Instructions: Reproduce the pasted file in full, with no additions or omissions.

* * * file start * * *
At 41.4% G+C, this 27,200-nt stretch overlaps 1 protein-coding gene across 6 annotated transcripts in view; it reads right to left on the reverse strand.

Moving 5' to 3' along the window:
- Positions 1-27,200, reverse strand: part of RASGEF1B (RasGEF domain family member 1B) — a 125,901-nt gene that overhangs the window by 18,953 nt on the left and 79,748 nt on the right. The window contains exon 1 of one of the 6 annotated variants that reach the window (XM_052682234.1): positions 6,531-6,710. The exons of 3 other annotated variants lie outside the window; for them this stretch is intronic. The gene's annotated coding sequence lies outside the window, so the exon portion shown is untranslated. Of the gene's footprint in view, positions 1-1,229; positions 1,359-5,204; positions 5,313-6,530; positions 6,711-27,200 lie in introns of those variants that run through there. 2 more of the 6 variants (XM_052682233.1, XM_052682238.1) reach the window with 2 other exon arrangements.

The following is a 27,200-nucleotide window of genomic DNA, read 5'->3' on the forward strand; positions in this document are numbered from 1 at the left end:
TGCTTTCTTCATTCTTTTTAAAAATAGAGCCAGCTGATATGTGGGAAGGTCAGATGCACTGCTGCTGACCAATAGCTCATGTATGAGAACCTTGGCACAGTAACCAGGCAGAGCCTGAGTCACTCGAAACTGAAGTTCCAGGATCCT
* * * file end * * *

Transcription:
At 41.4% G+C, this 27,200-nt stretch overlaps 1 protein-coding gene across 6 annotated transcripts in view; it reads right to left on the reverse strand.

Moving 5' to 3' along the window:
- Positions 1-27,200, reverse strand: part of RASGEF1B (RasGEF domain family member 1B) — a 125,901-nt gene that overhangs the window by 18,953 nt on the left and 79,748 nt on the right. The window contains exon 1 of one of the 6 annotated variants that reach the window (XM_052682234.1): positions 6,531-6,710. The exons of 3 other annotated variants lie outside the window; for them this stretch is intronic. The gene's annotated coding sequence lies outside the window, so the exon portion shown is untranslated. Of the gene's footprint in view, positions 1-1,229; positions 1,359-5,204; positions 5,313-6,530; positions 6,711-27,200 lie in introns of those variants that run through there. 2 more of the 6 variants (XM_052682233.1, XM_052682238.1) reach the window with 2 other exon arrangements.

The following is a 27,200-nucleotide window of genomic DNA, read 5'->3' on the forward strand; positions in this document are numbered from 1 at the left end:
TGCTTTCTTCATTCTTTTTAAAAATAGAGCCAGCTGATATGTGGGAAGGTCAGATGCACTGCTGCTGACCAATAGCTCATGTATGAGAACCTTGGCACAGTAACCAGGCAGAGCCTGAGTCACTCGAAACTGAAGTTCCAGGATCCT